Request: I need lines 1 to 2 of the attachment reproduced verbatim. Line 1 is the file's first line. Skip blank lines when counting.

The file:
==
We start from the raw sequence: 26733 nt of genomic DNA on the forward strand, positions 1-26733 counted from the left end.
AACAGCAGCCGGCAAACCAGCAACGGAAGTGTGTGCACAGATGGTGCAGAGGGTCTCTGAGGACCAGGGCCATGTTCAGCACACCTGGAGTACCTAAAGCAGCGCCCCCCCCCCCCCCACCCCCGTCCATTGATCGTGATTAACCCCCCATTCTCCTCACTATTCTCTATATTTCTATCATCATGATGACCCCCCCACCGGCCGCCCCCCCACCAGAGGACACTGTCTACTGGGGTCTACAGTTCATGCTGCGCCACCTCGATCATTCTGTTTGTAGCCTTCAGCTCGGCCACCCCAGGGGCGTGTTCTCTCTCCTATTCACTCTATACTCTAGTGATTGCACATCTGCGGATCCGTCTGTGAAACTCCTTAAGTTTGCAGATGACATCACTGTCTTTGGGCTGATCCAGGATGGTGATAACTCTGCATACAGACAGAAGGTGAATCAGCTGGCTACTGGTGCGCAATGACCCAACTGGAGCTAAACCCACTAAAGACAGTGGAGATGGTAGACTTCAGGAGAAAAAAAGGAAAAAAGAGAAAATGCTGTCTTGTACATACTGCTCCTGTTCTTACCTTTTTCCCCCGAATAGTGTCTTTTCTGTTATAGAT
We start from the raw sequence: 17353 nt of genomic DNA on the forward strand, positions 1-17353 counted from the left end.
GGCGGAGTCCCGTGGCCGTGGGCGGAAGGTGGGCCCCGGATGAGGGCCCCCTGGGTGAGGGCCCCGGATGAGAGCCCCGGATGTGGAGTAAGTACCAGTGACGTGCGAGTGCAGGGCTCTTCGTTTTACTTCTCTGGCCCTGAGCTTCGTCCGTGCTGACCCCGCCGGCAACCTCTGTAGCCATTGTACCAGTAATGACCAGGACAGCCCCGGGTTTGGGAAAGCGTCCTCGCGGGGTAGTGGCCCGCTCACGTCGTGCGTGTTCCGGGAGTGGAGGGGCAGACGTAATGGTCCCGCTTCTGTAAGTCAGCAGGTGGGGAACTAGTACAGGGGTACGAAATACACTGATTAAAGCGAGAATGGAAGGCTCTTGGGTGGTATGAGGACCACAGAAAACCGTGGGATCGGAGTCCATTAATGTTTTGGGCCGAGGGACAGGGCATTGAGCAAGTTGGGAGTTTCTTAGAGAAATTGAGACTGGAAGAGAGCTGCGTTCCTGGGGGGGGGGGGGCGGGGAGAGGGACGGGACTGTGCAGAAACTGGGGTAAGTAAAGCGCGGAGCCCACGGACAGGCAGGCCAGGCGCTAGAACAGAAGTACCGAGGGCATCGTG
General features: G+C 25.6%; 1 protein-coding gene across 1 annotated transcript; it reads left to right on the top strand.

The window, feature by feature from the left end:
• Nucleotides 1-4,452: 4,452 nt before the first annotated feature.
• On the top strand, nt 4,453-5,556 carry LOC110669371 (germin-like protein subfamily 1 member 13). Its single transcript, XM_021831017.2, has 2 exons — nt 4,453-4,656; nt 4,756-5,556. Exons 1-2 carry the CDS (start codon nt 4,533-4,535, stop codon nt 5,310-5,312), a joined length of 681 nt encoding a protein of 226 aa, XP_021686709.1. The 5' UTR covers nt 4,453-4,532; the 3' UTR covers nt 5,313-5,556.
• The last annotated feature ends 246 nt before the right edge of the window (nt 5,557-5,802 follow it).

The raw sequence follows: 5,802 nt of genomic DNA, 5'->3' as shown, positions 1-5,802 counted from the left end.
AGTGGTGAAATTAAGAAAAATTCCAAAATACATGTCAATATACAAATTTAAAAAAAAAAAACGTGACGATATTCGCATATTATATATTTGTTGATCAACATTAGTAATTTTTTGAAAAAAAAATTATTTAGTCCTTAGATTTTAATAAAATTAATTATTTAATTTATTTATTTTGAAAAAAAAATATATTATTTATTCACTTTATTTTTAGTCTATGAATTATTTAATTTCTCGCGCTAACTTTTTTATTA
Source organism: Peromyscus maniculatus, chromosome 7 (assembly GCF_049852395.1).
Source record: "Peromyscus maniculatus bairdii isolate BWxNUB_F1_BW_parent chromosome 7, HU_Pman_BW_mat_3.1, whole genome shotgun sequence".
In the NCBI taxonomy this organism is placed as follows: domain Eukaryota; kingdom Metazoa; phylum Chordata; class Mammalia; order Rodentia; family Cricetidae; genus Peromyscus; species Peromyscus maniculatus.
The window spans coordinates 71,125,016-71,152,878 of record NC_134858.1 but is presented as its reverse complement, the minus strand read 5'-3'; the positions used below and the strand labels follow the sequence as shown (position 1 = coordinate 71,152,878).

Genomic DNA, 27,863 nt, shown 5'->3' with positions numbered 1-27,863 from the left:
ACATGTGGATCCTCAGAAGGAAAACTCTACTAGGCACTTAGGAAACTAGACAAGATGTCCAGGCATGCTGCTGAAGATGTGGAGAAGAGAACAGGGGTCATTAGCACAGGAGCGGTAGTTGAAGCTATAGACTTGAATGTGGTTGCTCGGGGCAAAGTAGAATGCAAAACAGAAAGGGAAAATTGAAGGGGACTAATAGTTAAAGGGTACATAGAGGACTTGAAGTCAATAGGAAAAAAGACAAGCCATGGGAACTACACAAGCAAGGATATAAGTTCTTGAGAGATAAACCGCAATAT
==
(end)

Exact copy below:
We start from the raw sequence: 26733 nt of genomic DNA on the forward strand, positions 1-26733 counted from the left end.
AACAGCAGCCGGCAAACCAGCAACGGAAGTGTGTGCACAGATGGTGCAGAGGGTCTCTGAGGACCAGGGCCATGTTCAGCACACCTGGAGTACCTAAAGCAGCGCCCCCCCCCCCCCCACCCCCGTCCATTGATCGTGATTAACCCCCCATTCTCCTCACTATTCTCTATATTTCTATCATCATGATGACCCCCCCACCGGCCGCCCCCCCACCAGAGGACACTGTCTACTGGGGTCTACAGTTCATGCTGCGCCACCTCGATCATTCTGTTTGTAGCCTTCAGCTCGGCCACCCCAGGGGCGTGTTCTCTCTCCTATTCACTCTATACTCTAGTGATTGCACATCTGCGGATCCGTCTGTGAAACTCCTTAAGTTTGCAGATGACATCACTGTCTTTGGGCTGATCCAGGATGGTGATAACTCTGCATACAGACAGAAGGTGAATCAGCTGGCTACTGGTGCGCAATGACCCAACTGGAGCTAAACCCACTAAAGACAGTGGAGATGGTAGACTTCAGGAGAAAAAAAGGAAAAAAGAGAAAATGCTGTCTTGTACATACTGCTCCTGTTCTTACCTTTTTCCCCCGAATAGTGTCTTTTCTGTTATAGAT